In contrary to these findings, the blot-dry group demonstrated the highest bond strength values to dentine adhesive in studies done by Jayaprakash et al. When blot drying was practiced, most of the water in the interfibrillar spaces remained to support the collagen network. Thus, the monomers infiltrated into the demineralized dentin polymerize and produce a hybrid layer without collapse of the collagen network or separation of the resin from the dentin.[21]

Werle et al. reported that the initial bond strength of adhesive systems can be improved by prolonging the air-drying time. This influence is material dependent, and significantly higher values were found with the prolonged air-drying protocol, probably related to improved solvent evaporation and consequently a less defective adhesive interface. The prolonged airflow could have provided more time for monomer diffusion, leading to better interaction between acidic monomers and the substrate, leading to higher tensile bond strength values.[22] The results of the present study showed similar results with suction dry, with the bond strength values being higher when dried for the maximum duration.

The major difference between air syringe and suction drying lies in the direction of the airflow, that is, from the syringe tip onto the tooth surface under positive pressure versus from the tooth surface into the suction tip under negative pressure. Magne et al. reported that there are no differences in mean tensile bond strength to human dentin using either the air syringe or the suction tip to control the amount of moisture.[23] Even though thorough air drying results in collapsed collagen matrix and precludes optimal resin infiltration, it is not as detrimental as the deficient solvent evaporation that would result from short or insufficient air drying. Suction drying, which seems much less vigorous, might better prevent the collapse of the collagen matrix. The slightly lower (but not significantly different) bond strength values and decreased percentage of cohesive substrate failures observed with suction drying may be attributed to the fact that the suction tip might not have delivered enough negative pressure in order to prevent the accumulation of residual water or other solvents.[23] In the present study, bond strength values obtained in the suction-dry group were not significantly different from that of air-dry group.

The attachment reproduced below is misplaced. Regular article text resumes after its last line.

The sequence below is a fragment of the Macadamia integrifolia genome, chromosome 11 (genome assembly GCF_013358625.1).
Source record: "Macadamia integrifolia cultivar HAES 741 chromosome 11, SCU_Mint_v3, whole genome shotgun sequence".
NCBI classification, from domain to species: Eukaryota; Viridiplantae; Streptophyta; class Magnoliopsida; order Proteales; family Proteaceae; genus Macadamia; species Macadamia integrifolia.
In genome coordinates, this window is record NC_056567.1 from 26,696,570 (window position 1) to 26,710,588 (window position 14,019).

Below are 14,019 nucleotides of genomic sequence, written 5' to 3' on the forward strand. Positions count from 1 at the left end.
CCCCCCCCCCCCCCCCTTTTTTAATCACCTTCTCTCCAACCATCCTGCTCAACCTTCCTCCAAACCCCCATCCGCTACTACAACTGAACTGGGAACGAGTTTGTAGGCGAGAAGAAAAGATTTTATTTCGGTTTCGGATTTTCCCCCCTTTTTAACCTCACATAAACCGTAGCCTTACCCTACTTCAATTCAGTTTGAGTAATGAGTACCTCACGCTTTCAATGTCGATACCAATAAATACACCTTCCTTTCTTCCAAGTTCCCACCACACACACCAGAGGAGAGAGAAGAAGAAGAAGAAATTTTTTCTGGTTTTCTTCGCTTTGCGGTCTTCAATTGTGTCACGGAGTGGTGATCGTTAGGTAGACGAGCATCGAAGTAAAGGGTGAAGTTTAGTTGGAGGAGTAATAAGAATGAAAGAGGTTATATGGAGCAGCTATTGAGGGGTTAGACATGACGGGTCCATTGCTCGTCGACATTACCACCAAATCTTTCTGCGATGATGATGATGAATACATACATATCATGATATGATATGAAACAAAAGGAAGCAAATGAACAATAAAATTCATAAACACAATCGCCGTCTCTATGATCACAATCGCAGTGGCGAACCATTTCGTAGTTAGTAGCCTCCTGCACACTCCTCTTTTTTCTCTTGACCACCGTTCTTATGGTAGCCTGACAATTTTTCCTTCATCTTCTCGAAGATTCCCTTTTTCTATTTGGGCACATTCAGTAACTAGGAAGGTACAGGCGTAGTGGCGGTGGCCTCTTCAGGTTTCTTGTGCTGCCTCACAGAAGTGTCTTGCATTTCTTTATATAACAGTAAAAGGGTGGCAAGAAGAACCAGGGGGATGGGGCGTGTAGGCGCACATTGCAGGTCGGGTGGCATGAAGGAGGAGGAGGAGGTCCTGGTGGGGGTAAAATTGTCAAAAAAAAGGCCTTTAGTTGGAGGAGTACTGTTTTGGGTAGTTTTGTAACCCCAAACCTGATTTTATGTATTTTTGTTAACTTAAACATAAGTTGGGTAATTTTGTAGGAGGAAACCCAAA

In all the studies, the lowest shear bond strength values were obtained when the adhesive system was applied to overwet dentin.[22],[23],[24] In the present study also, the lowest bond strength values were obtained when the dentin was dried for a shorter duration among the different drying methods.

When the bond strength of a self-etch system to dentin with varying drying times was evaluated, better adhesion to dentin was obtained when specimens were air dried for 5 s.[25] The present study also reports the highest shear bond strength values of the glass ionomer restorative material when the specimens were air dried for 5 s.

From the studies on various adhesive restorative materials, the better adhesion of the materials to dentin resulted when the optimal amount of moisture was left on the surface. Overdried and overwet surfaces impaired the adhesion of these materials on the dentine surface.